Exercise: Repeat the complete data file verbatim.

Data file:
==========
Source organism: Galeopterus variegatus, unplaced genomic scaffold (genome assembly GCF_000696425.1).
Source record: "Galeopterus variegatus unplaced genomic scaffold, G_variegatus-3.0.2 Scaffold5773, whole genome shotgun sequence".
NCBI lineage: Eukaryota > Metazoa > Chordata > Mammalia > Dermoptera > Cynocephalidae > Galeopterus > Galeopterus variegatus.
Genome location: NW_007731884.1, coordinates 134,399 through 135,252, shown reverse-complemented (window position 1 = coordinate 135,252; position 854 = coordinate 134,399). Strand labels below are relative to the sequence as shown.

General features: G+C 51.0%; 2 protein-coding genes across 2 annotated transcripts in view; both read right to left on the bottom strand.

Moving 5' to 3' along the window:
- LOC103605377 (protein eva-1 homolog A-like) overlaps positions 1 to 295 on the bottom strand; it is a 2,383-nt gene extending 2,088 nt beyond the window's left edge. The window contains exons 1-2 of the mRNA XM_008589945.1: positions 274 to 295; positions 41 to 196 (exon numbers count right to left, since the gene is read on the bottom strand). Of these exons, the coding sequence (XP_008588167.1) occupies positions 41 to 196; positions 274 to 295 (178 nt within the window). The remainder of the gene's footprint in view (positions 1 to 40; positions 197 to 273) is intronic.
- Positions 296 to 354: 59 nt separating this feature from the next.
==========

Source organism: Galeopterus variegatus, unplaced genomic scaffold (genome assembly GCF_000696425.1).
Source record: "Galeopterus variegatus unplaced genomic scaffold, G_variegatus-3.0.2 Scaffold5773, whole genome shotgun sequence".
NCBI lineage: Eukaryota > Metazoa > Chordata > Mammalia > Dermoptera > Cynocephalidae > Galeopterus > Galeopterus variegatus.
Genome location: NW_007731884.1, coordinates 134,399 through 135,252, shown reverse-complemented (window position 1 = coordinate 135,252; position 854 = coordinate 134,399). Strand labels below are relative to the sequence as shown.

General features: G+C 51.0%; 2 protein-coding genes across 2 annotated transcripts in view; both read right to left on the bottom strand.

Moving 5' to 3' along the window:
- LOC103605377 (protein eva-1 homolog A-like) overlaps positions 1 to 295 on the bottom strand; it is a 2,383-nt gene extending 2,088 nt beyond the window's left edge. The window contains exons 1-2 of the mRNA XM_008589945.1: positions 274 to 295; positions 41 to 196 (exon numbers count right to left, since the gene is read on the bottom strand). Of these exons, the coding sequence (XP_008588167.1) occupies positions 41 to 196; positions 274 to 295 (178 nt within the window). The remainder of the gene's footprint in view (positions 1 to 40; positions 197 to 273) is intronic.
- Positions 296 to 354: 59 nt separating this feature from the next.